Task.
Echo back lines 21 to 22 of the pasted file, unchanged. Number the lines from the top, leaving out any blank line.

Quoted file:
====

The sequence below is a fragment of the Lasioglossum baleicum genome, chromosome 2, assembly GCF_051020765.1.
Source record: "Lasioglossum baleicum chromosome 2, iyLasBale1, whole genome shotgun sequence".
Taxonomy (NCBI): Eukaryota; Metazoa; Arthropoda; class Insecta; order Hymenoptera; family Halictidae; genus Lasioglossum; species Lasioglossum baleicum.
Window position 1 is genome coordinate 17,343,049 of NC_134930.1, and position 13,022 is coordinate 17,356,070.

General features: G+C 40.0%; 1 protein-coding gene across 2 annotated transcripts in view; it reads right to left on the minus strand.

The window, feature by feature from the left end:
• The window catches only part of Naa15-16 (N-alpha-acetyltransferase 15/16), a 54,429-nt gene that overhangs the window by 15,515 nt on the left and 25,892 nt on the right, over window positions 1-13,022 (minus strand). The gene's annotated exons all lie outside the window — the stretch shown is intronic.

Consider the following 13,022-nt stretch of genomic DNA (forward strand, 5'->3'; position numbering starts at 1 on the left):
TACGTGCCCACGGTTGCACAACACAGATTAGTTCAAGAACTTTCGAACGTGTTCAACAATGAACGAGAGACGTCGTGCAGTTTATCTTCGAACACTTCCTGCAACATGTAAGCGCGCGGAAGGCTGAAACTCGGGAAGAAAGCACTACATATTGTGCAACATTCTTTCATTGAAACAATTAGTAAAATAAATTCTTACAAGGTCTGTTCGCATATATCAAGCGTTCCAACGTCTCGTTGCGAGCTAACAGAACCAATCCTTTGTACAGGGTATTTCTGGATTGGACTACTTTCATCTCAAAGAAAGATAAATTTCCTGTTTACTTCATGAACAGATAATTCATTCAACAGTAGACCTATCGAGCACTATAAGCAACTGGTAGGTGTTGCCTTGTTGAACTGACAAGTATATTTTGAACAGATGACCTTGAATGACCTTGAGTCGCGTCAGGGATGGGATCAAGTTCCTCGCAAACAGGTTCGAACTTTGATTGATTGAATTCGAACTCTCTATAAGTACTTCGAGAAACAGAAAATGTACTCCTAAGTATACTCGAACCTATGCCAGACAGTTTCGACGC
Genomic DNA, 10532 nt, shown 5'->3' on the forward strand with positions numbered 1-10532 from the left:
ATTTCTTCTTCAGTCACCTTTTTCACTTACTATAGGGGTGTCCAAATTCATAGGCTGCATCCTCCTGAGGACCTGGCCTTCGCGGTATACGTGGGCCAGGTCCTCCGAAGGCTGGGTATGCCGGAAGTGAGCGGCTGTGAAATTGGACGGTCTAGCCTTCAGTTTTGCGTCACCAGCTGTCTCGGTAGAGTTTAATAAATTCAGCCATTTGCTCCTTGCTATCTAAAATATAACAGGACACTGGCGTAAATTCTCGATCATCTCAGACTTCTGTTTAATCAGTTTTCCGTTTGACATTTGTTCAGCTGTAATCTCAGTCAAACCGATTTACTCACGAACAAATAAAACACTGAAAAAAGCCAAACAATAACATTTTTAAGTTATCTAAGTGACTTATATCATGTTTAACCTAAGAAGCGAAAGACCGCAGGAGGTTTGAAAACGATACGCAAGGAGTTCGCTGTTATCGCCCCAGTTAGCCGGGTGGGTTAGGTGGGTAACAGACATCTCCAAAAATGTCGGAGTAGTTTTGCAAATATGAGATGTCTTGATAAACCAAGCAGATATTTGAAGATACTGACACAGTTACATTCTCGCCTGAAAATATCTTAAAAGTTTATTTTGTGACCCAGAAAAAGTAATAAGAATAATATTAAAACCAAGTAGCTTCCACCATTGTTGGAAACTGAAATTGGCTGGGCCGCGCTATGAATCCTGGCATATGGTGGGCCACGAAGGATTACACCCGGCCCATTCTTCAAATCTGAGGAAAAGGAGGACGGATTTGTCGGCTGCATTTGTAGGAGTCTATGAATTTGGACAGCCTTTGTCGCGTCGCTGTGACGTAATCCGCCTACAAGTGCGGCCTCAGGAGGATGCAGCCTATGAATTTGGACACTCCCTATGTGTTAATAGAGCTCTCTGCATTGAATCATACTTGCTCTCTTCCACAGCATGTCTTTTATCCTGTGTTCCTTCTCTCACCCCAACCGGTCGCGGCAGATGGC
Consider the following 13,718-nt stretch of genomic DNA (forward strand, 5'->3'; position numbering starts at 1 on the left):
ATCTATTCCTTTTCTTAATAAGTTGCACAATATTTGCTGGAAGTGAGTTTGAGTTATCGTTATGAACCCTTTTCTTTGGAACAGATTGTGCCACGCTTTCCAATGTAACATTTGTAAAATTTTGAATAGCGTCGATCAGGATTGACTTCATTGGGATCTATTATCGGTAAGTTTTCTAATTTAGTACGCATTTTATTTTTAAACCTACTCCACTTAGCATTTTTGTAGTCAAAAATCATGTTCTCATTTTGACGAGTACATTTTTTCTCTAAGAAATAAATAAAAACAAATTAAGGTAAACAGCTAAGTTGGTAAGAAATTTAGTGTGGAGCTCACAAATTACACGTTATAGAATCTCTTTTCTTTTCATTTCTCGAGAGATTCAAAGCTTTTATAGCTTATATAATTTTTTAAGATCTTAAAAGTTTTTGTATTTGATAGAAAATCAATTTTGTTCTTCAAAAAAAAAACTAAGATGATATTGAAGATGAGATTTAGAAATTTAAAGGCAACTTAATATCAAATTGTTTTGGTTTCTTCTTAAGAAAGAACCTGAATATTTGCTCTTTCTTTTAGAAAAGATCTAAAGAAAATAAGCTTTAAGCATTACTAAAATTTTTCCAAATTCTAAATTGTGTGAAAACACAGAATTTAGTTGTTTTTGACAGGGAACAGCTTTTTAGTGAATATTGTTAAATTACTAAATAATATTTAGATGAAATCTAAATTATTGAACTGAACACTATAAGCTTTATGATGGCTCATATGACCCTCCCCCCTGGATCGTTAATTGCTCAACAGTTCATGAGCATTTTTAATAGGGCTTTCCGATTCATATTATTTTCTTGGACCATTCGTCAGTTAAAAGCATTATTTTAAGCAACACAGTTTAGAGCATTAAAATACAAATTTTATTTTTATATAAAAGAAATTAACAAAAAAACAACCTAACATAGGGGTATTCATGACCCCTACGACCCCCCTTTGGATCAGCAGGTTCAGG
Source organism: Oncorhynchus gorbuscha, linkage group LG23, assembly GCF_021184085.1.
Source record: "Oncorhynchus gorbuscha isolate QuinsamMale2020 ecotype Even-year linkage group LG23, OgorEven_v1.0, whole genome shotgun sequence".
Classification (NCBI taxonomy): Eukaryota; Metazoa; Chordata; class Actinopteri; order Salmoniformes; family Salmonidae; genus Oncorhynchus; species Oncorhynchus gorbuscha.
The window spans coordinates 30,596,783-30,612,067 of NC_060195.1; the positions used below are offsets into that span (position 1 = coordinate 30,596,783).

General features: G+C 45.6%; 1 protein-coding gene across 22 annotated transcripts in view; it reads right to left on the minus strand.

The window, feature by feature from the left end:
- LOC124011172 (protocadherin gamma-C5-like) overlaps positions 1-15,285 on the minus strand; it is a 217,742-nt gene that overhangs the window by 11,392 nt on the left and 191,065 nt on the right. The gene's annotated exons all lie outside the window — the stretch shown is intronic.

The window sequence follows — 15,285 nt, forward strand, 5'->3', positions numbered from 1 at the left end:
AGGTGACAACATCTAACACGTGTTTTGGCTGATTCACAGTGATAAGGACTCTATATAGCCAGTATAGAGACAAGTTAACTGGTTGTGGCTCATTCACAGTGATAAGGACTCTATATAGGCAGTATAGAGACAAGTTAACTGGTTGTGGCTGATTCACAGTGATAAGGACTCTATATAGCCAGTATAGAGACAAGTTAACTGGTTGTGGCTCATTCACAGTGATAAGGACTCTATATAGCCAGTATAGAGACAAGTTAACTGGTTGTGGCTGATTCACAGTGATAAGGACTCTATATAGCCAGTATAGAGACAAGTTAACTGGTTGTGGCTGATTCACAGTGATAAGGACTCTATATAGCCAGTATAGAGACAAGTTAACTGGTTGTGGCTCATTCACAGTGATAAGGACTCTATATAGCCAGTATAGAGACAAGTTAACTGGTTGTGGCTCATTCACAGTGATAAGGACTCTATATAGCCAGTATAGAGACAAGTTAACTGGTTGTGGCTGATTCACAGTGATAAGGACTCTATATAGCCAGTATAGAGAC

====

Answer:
The window sequence follows — 15,285 nt, forward strand, 5'->3', positions numbered from 1 at the left end:
AGGTGACAACATCTAACACGTGTTTTGGCTGATTCACAGTGATAAGGACTCTATATAGCCAGTATAGAGACAAGTTAACTGGTTGTGGCTCATTCACAGTGATAAGGACTCTATATAGGCAGTATAGAGACAAGTTAACTGGTTGTGGCTGATTCACAGTGATAAGGACTCTATATAGCCAGTATAGAGACAAGTTAACTGGTTGTGGCTCATTCACAGTGATAAGGACTCTATATAGCCAGTATAGAGACAAGTTAACTGGTTGTGGCTGATTCACAGTGATAAGGACTCTATATAGCCAGTATAGAGACAAGTTAACTGGTTGTGGCTGATTCACAGTGATAAGGACTCTATATAGCCAGTATAGAGACAAGTTAACTGGTTGTGGCTCATTCACAGTGATAAGGACTCTATATAGCCAGTATAGAGACAAGTTAACTGGTTGTGGCTCATTCACAGTGATAAGGACTCTATATAGCCAGTATAGAGACAAGTTAACTGGTTGTGGCTGATTCACAGTGATAAGGACTCTATATAGCCAGTATAGAGAC